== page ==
Sex differences and reproductive hormone influences on human odor perception

Physiol Behav. 2009 May 25;97(2):213-28. doi: 10.1016/j.physbeh.2009.02.032. Epub 2009 Mar 9.


The question of whether men and women differ in their ability to smell has been the topic of scientific investigation for over a hundred years. Although conflicting findings abound, most studies suggest that, for at least some odorants, women outperform men on tests of odor detection, identification, discrimination, and memory. Most functional imaging and electrophysiological studies similarly imply that, when sex differences are present, they favor women. In this review we examine what is known about sex-related alterations in human smell function, including influences of the menstrual cycle, pregnancy, gonadectomy, and hormone replacement therapy on a range of olfactory measures. We conclude that the relationship between reproductive hormones and human olfactory function is complex and that simple associations between circulating levels of gonadal hormones and measures of olfactory function are rarely present.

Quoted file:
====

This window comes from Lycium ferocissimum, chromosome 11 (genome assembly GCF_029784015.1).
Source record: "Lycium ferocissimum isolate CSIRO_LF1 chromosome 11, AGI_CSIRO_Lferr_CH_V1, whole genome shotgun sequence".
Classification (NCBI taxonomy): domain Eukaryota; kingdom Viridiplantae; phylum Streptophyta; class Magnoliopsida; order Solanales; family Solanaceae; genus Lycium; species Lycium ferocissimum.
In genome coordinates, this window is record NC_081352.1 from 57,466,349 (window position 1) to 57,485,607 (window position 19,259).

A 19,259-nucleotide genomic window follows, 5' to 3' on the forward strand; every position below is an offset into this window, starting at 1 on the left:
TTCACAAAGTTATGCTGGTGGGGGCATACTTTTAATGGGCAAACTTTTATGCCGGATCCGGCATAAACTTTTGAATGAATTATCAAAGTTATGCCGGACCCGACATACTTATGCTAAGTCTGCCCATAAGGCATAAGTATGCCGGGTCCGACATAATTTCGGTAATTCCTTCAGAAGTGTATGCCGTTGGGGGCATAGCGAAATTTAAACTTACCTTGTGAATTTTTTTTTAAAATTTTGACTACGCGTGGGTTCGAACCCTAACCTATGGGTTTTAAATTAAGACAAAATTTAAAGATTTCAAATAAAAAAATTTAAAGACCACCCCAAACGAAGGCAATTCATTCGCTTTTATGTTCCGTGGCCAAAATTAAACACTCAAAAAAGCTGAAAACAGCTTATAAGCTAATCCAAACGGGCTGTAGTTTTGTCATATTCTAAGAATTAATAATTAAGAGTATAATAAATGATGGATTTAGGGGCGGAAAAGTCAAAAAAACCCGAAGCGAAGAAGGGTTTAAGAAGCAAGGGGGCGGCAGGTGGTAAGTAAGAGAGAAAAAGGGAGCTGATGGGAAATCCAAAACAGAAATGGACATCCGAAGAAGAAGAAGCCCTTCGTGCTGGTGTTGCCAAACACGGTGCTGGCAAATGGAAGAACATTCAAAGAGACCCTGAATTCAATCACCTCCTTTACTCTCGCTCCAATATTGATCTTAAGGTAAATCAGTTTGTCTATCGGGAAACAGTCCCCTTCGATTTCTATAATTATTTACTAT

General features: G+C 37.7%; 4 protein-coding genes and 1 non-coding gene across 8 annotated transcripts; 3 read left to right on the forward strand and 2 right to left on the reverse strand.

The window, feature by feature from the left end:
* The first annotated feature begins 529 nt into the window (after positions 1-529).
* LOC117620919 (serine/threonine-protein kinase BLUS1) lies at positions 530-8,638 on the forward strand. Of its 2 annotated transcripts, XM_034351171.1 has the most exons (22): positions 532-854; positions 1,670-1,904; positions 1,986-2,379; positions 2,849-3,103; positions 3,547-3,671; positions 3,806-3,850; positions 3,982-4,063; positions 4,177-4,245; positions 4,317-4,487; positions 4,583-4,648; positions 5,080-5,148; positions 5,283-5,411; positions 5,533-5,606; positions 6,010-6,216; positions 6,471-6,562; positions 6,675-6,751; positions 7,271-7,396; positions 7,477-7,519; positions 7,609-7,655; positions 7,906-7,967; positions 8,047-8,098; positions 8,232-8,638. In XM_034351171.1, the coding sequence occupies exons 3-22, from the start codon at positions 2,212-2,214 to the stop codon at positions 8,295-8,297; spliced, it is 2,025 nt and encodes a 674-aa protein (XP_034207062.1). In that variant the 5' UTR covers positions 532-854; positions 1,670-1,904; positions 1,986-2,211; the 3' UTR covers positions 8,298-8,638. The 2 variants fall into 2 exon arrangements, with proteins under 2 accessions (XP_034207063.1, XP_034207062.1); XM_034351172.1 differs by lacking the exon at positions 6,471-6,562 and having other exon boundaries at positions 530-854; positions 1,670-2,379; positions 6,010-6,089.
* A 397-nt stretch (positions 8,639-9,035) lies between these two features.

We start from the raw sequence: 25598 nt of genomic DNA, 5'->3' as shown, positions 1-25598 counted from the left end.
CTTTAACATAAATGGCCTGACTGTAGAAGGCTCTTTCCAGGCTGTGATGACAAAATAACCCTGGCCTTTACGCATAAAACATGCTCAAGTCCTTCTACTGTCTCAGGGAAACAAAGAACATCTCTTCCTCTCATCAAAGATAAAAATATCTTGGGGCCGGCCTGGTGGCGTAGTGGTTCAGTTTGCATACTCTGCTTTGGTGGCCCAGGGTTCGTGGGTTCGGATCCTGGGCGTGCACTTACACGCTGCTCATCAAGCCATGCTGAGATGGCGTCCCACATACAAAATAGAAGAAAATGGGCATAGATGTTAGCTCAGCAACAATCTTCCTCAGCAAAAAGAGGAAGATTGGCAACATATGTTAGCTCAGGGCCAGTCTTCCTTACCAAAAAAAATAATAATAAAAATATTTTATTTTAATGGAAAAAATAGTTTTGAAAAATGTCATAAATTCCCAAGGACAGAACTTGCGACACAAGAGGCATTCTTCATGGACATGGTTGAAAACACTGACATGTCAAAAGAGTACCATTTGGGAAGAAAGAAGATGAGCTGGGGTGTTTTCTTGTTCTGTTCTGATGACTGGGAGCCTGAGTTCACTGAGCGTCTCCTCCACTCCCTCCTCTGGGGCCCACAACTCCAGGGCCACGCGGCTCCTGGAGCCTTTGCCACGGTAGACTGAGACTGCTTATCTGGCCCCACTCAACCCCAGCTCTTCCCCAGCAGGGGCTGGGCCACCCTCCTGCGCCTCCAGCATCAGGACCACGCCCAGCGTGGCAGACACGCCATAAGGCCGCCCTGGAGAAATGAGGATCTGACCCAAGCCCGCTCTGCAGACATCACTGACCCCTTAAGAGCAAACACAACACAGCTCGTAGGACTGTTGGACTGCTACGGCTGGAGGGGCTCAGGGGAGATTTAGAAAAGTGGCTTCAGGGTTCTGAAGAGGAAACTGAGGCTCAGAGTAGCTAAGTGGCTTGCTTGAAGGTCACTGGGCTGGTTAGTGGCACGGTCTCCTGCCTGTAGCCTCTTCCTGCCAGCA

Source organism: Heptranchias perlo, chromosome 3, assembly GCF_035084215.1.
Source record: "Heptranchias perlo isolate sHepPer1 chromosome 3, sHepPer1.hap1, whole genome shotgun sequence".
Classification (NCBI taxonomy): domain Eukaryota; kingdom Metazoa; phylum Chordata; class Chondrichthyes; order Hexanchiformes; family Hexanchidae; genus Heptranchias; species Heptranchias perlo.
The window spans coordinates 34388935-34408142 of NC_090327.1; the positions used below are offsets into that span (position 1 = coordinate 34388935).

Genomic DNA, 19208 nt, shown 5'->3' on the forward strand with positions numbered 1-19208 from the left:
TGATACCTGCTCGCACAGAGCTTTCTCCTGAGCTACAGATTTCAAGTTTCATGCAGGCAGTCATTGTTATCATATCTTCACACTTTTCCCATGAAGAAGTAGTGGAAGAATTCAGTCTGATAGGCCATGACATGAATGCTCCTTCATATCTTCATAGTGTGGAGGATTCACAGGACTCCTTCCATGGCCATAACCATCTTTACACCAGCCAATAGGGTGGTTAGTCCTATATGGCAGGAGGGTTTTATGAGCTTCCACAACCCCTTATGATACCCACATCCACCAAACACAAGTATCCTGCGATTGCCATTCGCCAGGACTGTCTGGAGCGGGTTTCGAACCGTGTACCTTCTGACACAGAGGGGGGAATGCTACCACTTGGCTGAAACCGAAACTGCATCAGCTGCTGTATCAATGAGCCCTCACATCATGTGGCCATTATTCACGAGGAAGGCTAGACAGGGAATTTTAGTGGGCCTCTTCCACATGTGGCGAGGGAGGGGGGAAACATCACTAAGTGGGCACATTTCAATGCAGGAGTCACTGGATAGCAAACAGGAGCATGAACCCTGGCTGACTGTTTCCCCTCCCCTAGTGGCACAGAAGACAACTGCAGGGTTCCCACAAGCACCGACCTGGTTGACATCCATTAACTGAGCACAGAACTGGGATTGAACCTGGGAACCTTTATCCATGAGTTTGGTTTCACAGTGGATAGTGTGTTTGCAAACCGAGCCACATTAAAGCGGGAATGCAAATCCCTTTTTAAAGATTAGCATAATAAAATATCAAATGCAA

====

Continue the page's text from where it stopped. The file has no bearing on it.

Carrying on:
Publication types

  • Research Support, N.I.H., Extramural
  • Review

MeSH terms

  • Female
  • Gonadal Steroid Hormones / metabolism*
  • Gonadal Steroid Hormones / pharmacology
  • Humans
  • Male
  • Menstrual Cycle / drug effects
  • Menstrual Cycle / physiology
  • Odorants*
  • Perception / drug effects
  • Perception / physiology*
  • Sensory Thresholds / drug effects
  • Sensory Thresholds / physiology
  • Sex Characteristics*
  • Smell / drug effects
  • Smell / physiology*


  • Gonadal Steroid Hormones